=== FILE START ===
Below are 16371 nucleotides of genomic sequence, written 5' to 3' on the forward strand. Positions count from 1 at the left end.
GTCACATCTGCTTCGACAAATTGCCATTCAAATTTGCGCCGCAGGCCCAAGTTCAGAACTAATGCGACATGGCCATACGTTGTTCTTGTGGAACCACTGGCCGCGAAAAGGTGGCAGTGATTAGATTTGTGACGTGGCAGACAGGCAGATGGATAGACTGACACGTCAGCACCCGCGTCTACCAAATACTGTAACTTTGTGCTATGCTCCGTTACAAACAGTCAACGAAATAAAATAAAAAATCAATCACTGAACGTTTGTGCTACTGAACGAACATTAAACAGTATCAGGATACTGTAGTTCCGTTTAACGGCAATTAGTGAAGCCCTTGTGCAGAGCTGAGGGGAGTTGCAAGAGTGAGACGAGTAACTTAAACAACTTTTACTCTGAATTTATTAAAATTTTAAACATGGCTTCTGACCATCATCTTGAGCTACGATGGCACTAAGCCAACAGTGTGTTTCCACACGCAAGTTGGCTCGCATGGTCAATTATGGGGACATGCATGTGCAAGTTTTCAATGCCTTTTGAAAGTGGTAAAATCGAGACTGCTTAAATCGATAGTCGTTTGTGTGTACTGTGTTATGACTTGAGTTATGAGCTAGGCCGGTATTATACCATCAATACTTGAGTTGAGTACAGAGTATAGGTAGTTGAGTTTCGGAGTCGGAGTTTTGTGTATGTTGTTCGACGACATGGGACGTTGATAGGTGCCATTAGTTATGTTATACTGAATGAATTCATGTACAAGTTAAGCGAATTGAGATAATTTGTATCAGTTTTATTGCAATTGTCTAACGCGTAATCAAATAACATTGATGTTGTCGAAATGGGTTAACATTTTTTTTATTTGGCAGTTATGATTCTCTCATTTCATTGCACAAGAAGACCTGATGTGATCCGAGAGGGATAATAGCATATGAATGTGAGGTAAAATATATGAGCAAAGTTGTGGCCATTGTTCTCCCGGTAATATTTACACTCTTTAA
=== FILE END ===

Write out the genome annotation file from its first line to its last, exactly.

Below are 16371 nucleotides of genomic sequence, written 5' to 3' on the forward strand. Positions count from 1 at the left end.
GTCACATCTGCTTCGACAAATTGCCATTCAAATTTGCGCCGCAGGCCCAAGTTCAGAACTAATGCGACATGGCCATACGTTGTTCTTGTGGAACCACTGGCCGCGAAAAGGTGGCAGTGATTAGATTTGTGACGTGGCAGACAGGCAGATGGATAGACTGACACGTCAGCACCCGCGTCTACCAAATACTGTAACTTTGTGCTATGCTCCGTTACAAACAGTCAACGAAATAAAATAAAAAATCAATCACTGAACGTTTGTGCTACTGAACGAACATTAAACAGTATCAGGATACTGTAGTTCCGTTTAACGGCAATTAGTGAAGCCCTTGTGCAGAGCTGAGGGGAGTTGCAAGAGTGAGACGAGTAACTTAAACAACTTTTACTCTGAATTTATTAAAATTTTAAACATGGCTTCTGACCATCATCTTGAGCTACGATGGCACTAAGCCAACAGTGTGTTTCCACACGCAAGTTGGCTCGCATGGTCAATTATGGGGACATGCATGTGCAAGTTTTCAATGCCTTTTGAAAGTGGTAAAATCGAGACTGCTTAAATCGATAGTCGTTTGTGTGTACTGTGTTATGACTTGAGTTATGAGCTAGGCCGGTATTATACCATCAATACTTGAGTTGAGTACAGAGTATAGGTAGTTGAGTTTCGGAGTCGGAGTTTTGTGTATGTTGTTCGACGACATGGGACGTTGATAGGTGCCATTAGTTATGTTATACTGAATGAATTCATGTACAAGTTAAGCGAATTGAGATAATTTGTATCAGTTTTATTGCAATTGTCTAACGCGTAATCAAATAACATTGATGTTGTCGAAATGGGTTAACATTTTTTTTATTTGGCAGTTATGATTCTCTCATTTCATTGCACAAGAAGACCTGATGTGATCCGAGAGGGATAATAGCATATGAATGTGAGGTAAAATATATGAGCAAAGTTGTGGCCATTGTTCTCCCGGTAATATTTACACTCTTTAA